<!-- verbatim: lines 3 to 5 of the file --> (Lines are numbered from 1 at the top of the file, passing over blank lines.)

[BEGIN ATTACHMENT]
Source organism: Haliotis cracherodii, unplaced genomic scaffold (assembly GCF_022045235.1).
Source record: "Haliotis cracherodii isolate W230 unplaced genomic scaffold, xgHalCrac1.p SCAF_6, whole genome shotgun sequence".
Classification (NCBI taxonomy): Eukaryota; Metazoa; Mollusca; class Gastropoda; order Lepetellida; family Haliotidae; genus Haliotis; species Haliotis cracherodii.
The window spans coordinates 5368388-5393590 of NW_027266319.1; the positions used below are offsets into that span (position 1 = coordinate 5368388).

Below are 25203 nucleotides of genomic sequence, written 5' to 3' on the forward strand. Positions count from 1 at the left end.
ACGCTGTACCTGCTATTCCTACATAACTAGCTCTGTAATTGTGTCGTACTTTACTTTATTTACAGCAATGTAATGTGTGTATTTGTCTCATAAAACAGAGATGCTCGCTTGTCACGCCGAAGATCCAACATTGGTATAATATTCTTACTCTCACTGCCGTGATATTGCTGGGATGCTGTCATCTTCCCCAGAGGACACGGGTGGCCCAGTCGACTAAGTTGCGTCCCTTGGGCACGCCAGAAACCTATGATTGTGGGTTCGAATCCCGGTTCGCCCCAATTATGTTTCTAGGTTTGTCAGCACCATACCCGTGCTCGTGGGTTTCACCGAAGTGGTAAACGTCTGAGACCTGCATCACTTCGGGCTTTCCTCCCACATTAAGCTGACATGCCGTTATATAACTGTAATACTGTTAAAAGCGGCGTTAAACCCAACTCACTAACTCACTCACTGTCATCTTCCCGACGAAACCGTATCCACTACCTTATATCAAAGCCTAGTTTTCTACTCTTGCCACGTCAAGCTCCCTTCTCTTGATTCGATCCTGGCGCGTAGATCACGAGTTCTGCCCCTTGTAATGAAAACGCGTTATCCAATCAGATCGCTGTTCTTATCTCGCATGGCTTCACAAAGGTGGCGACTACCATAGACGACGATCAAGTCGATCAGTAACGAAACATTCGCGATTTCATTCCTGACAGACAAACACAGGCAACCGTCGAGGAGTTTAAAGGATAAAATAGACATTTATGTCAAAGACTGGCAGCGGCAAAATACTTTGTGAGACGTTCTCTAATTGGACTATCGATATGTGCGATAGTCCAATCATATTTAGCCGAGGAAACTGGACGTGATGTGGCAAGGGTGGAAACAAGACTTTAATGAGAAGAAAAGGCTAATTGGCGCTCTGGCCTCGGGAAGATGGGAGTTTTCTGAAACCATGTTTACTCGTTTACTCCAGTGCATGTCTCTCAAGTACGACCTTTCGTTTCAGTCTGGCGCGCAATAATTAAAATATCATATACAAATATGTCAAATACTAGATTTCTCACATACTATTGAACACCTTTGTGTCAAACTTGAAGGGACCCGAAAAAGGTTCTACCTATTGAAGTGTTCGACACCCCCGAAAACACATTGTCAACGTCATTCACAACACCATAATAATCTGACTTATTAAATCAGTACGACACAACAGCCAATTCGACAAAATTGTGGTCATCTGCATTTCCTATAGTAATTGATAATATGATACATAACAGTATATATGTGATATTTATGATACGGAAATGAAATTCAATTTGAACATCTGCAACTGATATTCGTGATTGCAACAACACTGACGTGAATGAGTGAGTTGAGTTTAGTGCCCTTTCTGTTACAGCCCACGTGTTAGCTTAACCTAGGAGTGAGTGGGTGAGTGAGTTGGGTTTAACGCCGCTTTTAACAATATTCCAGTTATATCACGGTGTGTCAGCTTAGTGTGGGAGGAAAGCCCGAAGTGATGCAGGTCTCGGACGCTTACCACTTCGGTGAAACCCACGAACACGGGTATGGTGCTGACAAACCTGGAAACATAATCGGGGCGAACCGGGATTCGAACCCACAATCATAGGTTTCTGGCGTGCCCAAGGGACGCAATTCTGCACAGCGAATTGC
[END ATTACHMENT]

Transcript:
Classification (NCBI taxonomy): Eukaryota; Metazoa; Mollusca; class Gastropoda; order Lepetellida; family Haliotidae; genus Haliotis; species Haliotis cracherodii.
The window spans coordinates 5368388-5393590 of NW_027266319.1; the positions used below are offsets into that span (position 1 = coordinate 5368388).

Below are 25203 nucleotides of genomic sequence, written 5' to 3' on the forward strand. Positions count from 1 at the left end.